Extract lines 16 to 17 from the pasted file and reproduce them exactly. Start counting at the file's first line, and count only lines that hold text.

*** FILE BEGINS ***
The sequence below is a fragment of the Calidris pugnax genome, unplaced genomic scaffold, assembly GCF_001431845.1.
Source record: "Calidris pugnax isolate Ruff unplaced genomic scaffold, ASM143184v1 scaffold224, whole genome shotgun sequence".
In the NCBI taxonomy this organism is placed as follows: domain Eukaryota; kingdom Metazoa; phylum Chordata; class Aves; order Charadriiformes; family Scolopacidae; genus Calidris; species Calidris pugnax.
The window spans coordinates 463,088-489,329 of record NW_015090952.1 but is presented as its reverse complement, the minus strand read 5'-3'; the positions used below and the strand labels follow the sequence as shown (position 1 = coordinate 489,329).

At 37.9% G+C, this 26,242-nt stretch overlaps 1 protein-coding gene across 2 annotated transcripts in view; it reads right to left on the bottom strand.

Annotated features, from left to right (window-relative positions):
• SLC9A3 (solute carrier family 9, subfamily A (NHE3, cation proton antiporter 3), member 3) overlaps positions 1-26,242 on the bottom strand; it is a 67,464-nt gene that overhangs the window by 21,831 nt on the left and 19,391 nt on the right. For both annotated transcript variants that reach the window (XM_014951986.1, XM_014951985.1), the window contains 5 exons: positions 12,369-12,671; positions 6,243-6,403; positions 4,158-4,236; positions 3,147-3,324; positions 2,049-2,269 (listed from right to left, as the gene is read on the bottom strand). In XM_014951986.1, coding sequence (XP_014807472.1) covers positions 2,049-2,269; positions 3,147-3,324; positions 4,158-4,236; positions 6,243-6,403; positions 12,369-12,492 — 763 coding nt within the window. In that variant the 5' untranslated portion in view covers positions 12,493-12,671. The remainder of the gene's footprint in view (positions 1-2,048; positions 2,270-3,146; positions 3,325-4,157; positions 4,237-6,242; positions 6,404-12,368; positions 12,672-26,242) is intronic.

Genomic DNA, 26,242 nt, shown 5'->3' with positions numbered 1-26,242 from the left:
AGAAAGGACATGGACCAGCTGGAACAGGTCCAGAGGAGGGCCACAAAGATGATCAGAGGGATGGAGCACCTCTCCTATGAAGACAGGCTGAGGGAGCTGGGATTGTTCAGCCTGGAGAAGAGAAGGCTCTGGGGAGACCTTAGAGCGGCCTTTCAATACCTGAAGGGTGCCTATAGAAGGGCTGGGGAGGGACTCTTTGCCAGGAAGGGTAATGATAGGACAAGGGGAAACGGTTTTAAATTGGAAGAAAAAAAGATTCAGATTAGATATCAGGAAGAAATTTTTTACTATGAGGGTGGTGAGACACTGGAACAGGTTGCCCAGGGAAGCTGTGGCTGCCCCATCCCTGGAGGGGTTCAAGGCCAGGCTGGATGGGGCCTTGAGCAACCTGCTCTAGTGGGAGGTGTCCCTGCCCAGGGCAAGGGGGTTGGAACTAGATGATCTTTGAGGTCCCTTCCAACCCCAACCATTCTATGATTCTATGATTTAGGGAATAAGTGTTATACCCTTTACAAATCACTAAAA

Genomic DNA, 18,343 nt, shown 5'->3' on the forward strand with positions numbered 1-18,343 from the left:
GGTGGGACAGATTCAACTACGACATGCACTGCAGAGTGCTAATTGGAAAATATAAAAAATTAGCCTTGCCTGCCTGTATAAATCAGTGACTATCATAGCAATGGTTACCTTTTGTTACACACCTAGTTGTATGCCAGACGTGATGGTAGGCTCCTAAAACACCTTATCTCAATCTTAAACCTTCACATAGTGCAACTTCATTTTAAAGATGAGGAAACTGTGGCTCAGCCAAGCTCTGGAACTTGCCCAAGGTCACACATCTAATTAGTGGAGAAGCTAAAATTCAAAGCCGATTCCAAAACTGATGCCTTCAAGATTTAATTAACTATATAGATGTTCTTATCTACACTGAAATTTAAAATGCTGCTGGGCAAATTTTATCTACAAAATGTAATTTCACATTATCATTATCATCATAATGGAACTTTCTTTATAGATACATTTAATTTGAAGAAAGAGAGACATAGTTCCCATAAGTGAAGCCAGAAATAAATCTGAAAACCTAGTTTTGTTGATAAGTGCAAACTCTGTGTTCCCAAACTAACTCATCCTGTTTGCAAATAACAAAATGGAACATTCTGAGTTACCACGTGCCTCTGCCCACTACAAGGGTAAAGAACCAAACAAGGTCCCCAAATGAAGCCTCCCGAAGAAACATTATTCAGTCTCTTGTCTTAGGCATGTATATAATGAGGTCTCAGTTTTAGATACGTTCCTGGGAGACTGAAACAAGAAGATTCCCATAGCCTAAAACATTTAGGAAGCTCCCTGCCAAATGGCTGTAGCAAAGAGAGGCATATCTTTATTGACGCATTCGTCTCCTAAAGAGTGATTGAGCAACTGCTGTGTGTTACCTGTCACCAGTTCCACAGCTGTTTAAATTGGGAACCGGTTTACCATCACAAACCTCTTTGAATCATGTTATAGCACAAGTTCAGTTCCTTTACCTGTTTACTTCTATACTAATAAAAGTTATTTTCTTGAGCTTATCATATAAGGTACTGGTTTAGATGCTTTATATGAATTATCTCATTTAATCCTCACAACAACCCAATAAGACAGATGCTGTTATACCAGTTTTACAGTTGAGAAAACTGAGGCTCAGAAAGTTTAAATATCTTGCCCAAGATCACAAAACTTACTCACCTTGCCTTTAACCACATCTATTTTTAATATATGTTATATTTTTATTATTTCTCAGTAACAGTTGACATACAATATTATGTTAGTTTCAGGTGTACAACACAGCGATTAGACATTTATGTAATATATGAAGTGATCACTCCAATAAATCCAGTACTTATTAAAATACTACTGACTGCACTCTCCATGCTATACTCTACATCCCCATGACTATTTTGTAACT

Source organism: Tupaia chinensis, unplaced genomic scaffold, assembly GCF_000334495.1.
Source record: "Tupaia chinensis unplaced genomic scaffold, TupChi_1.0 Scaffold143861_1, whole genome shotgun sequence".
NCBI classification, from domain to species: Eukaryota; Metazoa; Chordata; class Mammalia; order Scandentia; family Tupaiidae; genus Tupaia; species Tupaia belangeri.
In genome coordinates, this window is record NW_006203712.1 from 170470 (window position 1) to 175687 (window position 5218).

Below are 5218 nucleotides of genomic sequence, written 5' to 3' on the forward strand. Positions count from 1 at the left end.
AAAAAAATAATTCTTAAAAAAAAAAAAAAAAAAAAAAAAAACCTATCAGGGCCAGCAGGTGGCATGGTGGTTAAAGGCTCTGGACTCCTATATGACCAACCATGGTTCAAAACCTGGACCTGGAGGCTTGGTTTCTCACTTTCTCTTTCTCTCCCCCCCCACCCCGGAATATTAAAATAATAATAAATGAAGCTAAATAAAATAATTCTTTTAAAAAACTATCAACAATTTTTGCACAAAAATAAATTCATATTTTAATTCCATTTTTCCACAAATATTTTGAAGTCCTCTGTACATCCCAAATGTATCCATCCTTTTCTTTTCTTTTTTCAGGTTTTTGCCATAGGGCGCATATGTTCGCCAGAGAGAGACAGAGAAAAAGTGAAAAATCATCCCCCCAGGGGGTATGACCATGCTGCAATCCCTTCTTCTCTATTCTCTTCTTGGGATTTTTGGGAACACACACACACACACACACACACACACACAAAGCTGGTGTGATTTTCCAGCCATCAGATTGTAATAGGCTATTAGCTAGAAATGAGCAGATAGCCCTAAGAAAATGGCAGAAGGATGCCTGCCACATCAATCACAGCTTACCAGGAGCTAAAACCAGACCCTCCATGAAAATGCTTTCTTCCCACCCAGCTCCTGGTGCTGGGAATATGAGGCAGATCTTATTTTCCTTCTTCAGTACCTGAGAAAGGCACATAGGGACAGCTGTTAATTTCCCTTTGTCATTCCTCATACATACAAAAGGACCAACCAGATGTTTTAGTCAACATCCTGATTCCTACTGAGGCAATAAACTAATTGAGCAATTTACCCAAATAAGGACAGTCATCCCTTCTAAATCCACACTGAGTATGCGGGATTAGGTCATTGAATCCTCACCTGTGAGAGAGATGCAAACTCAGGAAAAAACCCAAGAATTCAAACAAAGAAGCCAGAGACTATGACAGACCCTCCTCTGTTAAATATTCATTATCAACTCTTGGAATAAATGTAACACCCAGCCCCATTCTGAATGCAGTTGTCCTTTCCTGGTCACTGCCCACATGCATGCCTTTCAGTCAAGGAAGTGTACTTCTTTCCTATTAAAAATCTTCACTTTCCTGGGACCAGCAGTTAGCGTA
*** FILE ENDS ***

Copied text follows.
Below are 5218 nucleotides of genomic sequence, written 5' to 3' on the forward strand. Positions count from 1 at the left end.
AAAAAAATAATTCTTAAAAAAAAAAAAAAAAAAAAAAAAAACCTATCAGGGCCAGCAGGTGGCATGGTGGTTAAAGGCTCTGGACTCCTATATGACCAACCATGGTTCAAAACCTGGACCTGGAGGCTTGGTTTCTCACTTTCTCTTTCTCTCCCCCCCCACCCCGGAATATTAAAATAATAATAAATGAAGCTAAATAAAATAATTCTTTTAAAAAACTATCAACAATTTTTGCACAAAAATAAATTCATATTTTAATTCCATTTTTCCACAAATATTTTGAAGTCCTCTGTACATCCCAAATGTATCCATCCTTTTCTTTTCTTTTTTCAGGTTTTTGCCATAGGGCGCATATGTTCGCCAGAGAGAGACAGAGAAAAAGTGAAAAATCATCCCCCCAGGGGGTATGACCATGCTGCAATCCCTTCTTCTCTATTCTCTTCTTGGGATTTTTGGGAACACACACACACACACACACACACACACACAAAGCTGGTGTGATTTTCCAGCCATCAGATTGTAATAGGCTATTAGCTAGAAATGAGCAGATAGCCCTAAGAAAATGGCAGAAGGATGCCTGCCACATCAATCACAGCTTACCAGGAGCTAAAACCAGACCCTCCATGAAAATGCTTTCTTCCCACCCAGCTCCTGGTGCTGGGAATATGAGGCAGATCTTATTTTCCTTCTTCAGTACCTGAGAAAGGCACATAGGGACAGCTGTTAATTTCCCTTTGTCATTCCTCATACATACAAAAGGACCAACCAGATGTTTTAGTCAACATCCTGATTCCTACTGAGGCAATAAACTAATTGAGCAATTTACCCAAATAAGGACAGTCATCCCTTCTAAATCCACACTGAGTATGCGGGATTAGGTCATTGAATCCTCACCTGTGAGAGAGATGCAAACTCAGGAAAAAACCCAAGAATTCAAACAAAGAAGCCAGAGACTATGACAGACCCTCCTCTGTTAAATATTCATTATCAACTCTTGGAATAAATGTAACACCCAGCCCCATTCTGAATGCAGTTGTCCTTTCCTGGTCACTGCCCACATGCATGCCTTTCAGTCAAGGAAGTGTACTTCTTTCCTATTAAAAATCTTCACTTTCCTGGGACCAGCAGTTAGCGTA